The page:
Sovereignty Again

In our previous post we noted that the Government has acknowledged that the bills to clarify the Withdrawal Agreement will transgress international law. In the light of various comments we need to qualify this.

The European Union (Withdrawal Agreement) Act 2020 (“the Withdrawal Agreement Bill (WAB)”) has a clause referring to the sovereignty of the UK Parliament [1]:

Clause 38: Parliamentary sovereignty

(1) It is recognised that the Parliament of the United Kingdom is sovereign.

(3) Accordingly, nothing in this Act derogates from the sovereignty of the Parliament of the United Kingdom.

The explanatory notes provided by the UK Government tells us a little more about what this means to the Government [2]:

The European Union (Withdrawal Agreement) Bill implements the Withdrawal Agreement, as agreed between the United Kingdom and the European Union (EU). The Bill is required to implement the Withdrawal Agreement for it to have domestic legal effect and to enable the UK Government to ratify the Withdrawal Agreement.

The Bill provides for the direct application of the Withdrawal Agreement provisions in domestic law where relevant, whilst also recognising the sovereignty of the Parliament of the United Kingdom. The Bill amends the EU (Withdrawal) Act 2018 to ensure it reflects the terms of the Withdrawal Agreement.

This Bill also includes provision relating to facilitating access for Northern Ireland goods to the market in Great Britain…

Clause 38 addresses the relationship between the constitutional principle of Parliamentary sovereignty and the law made applicable by the separation agreements as it would apply in the UK after exit day by virtue of the Withdrawal Agreement…The clause recognises that the application of this law through the Withdrawal Agreement Bill does not constitute a derogation from the principle of Parliamentary sovereignty.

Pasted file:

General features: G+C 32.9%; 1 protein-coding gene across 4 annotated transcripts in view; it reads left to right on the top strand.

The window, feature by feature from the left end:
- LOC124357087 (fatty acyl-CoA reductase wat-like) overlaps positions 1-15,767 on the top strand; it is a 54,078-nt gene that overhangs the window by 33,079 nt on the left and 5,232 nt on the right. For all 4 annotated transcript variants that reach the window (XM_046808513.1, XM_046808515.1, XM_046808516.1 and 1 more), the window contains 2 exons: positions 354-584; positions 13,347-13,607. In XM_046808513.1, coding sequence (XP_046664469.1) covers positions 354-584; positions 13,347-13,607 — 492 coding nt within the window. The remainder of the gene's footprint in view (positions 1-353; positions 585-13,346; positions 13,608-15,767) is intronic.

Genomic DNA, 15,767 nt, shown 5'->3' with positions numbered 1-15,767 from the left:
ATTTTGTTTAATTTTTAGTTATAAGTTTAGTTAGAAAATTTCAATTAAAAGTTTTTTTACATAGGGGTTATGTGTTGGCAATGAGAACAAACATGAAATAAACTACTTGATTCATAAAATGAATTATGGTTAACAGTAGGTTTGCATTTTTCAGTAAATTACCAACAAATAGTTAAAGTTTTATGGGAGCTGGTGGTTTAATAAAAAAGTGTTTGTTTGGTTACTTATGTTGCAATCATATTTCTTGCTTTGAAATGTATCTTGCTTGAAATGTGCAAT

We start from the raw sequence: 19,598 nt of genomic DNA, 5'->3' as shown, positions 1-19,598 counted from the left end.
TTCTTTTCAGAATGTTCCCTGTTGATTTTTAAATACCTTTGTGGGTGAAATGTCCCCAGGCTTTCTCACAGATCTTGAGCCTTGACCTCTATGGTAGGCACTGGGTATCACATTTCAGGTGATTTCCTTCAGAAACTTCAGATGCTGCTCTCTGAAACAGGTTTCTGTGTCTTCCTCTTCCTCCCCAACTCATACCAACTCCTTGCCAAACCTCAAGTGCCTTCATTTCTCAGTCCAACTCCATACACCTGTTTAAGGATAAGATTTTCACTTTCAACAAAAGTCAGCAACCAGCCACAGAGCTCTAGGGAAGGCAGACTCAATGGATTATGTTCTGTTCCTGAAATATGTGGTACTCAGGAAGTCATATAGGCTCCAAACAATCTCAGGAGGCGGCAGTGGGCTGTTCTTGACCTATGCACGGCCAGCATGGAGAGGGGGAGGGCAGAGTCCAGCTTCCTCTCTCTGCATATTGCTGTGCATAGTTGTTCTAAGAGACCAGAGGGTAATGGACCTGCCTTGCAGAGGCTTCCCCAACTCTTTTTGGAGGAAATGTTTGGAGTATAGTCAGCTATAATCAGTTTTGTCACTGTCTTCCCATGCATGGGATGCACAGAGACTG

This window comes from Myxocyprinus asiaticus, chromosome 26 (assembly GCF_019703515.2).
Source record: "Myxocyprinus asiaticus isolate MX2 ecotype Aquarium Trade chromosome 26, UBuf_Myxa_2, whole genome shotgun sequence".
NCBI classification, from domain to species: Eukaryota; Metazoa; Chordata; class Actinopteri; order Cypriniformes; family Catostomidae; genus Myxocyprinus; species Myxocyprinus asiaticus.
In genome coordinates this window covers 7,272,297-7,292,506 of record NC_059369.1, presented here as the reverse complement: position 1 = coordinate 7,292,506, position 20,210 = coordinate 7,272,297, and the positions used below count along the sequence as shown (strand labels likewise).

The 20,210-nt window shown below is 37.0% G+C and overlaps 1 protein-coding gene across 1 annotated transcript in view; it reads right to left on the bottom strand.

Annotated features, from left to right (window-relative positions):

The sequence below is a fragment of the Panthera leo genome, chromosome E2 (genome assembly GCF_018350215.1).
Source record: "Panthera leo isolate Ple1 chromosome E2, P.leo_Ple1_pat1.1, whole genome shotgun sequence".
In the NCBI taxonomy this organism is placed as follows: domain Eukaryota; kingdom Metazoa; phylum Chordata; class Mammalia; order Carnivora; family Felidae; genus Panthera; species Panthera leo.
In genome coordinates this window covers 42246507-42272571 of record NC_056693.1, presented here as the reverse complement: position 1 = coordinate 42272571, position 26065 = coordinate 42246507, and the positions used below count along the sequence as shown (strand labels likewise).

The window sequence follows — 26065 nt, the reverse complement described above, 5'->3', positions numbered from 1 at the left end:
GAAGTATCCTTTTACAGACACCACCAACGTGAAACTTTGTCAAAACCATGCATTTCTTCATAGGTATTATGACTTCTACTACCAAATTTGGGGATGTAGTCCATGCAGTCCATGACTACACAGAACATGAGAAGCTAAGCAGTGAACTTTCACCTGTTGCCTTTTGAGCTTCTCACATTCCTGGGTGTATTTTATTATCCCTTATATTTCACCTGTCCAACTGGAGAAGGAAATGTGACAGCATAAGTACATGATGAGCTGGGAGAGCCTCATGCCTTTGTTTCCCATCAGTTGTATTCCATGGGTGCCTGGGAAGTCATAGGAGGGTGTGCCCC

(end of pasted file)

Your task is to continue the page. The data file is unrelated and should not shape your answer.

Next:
Subsection (1) recognises that, as a matter of common law, the Parliament of the United Kingdom is sovereign.

Subsection (3) recognises that, accordingly, nothing in the Withdrawal Agreement Bill derogates from the fundamental principle of Parliamentary sovereignty.

…the clause acknowledges the pre-existing legal position as regards Parliamentary sovereignty.

What follows is our interpretation of the ‘ruckus’ caused by this Bill and the Internal Market Bill (IMB) [3]. Where appropriate we quote from our sources (find the links at the end).

Either the word ‘sovereign’ means what it says or it doesn’t. The Cambridge English Dictionary has this definition: “having the highest power or being completely independent“, which would seem to imply that the Bill has a legal safeguard that perhaps the WA doesn’t have. The WA is obviously dangerous (as we saw in our previous post [4]) so a safeguard is needed, but how is the Internal Market Bill changing what has already been agreed by signing the WA? Is it more than the EU hadn’t spotted the safeguard any more than the UK Government hadn’t spotted the danger? If so, then it’s back to the usual game-playing, otherwise called ‘negotiating’.

One reason for the UK to leave the EU is that as a member—and as a sub-member under the WA—the UK does not have the “highest power”, nor is it “completely independent” and that is what the Internal Market Bill (IMB) is designed to put right; and that is no doubt why the EU (and Remainers) are so uptight about the IMB.

The statement by the UK’s Northern Ireland Minister, Brandon Lewis, that, “…this does break international law in a very specific and limited way. We are taking the power to disapply the EU law concept of direct effect, required by article 4, in certain very tightly defined circumstances” has stirred up a loud controversy. One result is to put the resolution firmly into the hands of senior lawyers, leaving politicians—and the rest of us—having to take their word. And since their words are mutually incompatible we are left in limbo.